Premiere features youngest hostage during 1979 embassy crisis in Iran, now president of Mosinee school board
The Badger Institute today launched the premiere of Free Exchange, a bi-weekly, longform podcast series. The debut episode features Kevin Hermening, a Wisconsin native who was the youngest hostage during the 1979 embassy takeover in Iran and now serves as a businessman and school board president who continues to advance American ideals.
Free Exchange will be hosted regularly by Badger Institute Digital Marketing Manager and seasoned podcaster Remso W. Martinez, with rotating co-hosts including President Mike Nichols, Senior Vice President Michael Jahr and others.
“Podcasts are reaching people who are tuning out of traditional outlets in order to seek independent, meaningful and original content,” said Martinez. “Free Exchange offers a great opportunity to discuss untold stories, dig into the issues of the day and explore conservative principles that can make Wisconsin a better place to work and live. At the same time, our conversations, guests and topics will appeal to listeners outside the Badger state.”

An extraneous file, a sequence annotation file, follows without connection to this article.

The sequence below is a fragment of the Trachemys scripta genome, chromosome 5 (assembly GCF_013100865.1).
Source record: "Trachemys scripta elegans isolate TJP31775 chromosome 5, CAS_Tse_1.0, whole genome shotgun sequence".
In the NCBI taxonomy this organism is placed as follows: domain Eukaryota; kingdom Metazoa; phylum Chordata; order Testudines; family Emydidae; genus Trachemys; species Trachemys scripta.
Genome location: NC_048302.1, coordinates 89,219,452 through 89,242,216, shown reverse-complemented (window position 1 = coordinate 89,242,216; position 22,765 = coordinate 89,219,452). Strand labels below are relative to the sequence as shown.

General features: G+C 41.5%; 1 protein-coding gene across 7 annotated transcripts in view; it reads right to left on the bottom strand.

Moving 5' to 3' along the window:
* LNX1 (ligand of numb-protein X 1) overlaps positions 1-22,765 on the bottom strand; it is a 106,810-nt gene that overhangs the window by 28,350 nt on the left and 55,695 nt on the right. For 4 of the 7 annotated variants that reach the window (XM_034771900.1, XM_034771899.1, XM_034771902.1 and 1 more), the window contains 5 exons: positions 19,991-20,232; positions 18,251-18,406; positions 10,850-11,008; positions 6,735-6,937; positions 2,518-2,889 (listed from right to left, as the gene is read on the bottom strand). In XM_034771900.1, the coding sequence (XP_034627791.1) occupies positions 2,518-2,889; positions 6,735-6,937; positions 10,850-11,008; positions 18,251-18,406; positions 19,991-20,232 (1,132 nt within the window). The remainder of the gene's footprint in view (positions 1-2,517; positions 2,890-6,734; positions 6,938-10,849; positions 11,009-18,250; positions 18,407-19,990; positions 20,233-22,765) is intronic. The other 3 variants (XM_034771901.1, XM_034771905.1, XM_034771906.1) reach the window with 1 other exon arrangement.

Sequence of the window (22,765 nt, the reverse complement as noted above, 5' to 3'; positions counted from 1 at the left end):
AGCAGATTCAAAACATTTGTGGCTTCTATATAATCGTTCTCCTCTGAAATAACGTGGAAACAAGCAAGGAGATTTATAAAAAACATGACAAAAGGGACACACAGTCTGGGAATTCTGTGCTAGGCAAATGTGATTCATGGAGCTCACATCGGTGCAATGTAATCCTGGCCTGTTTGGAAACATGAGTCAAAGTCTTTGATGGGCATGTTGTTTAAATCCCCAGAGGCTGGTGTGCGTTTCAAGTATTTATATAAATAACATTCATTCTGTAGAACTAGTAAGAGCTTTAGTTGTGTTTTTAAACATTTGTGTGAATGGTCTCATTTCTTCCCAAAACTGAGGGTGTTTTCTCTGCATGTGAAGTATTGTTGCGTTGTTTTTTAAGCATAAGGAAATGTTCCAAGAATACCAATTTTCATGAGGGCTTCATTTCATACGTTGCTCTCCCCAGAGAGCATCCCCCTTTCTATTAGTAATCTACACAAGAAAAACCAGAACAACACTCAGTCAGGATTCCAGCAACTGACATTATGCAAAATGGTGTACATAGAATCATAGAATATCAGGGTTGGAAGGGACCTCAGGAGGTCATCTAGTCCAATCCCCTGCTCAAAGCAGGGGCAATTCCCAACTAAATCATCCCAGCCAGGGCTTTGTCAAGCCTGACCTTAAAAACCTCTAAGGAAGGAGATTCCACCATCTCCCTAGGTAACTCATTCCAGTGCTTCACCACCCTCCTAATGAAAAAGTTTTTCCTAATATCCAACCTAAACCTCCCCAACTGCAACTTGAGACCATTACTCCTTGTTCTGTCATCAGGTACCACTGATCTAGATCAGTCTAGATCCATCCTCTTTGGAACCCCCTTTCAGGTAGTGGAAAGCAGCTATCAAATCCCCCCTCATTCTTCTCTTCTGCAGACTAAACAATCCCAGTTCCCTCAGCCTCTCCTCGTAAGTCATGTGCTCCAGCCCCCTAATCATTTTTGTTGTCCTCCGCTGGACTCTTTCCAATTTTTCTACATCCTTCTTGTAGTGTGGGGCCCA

The premiere episode features an in-depth interview between Nichols and Hermening, a Marine Corps veteran, financial advisor and president of the Mosinee School Board. He discusses his harrowing experiences – including Russian roulette during interrogation and weeks of solitary confinement – after Iranians seized the U.S. Embassy in Tehran in 1979 and held hostages for 444 days. He also shares the remarkable circumstances that placed a Bible in his hands, a development that rekindled hope and enlivened his faith.
“Kevin is an example of the thousands of Wisconsinites who served their country and came back to serve their community in a different way,” said Nichols. “This show is about the real people who make Wisconsin a state worth living in, a show where no conversation is off limits. We’ll never talk about an issue without providing a balanced solution meant to provide greater liberty to the residents of this great state we call home.”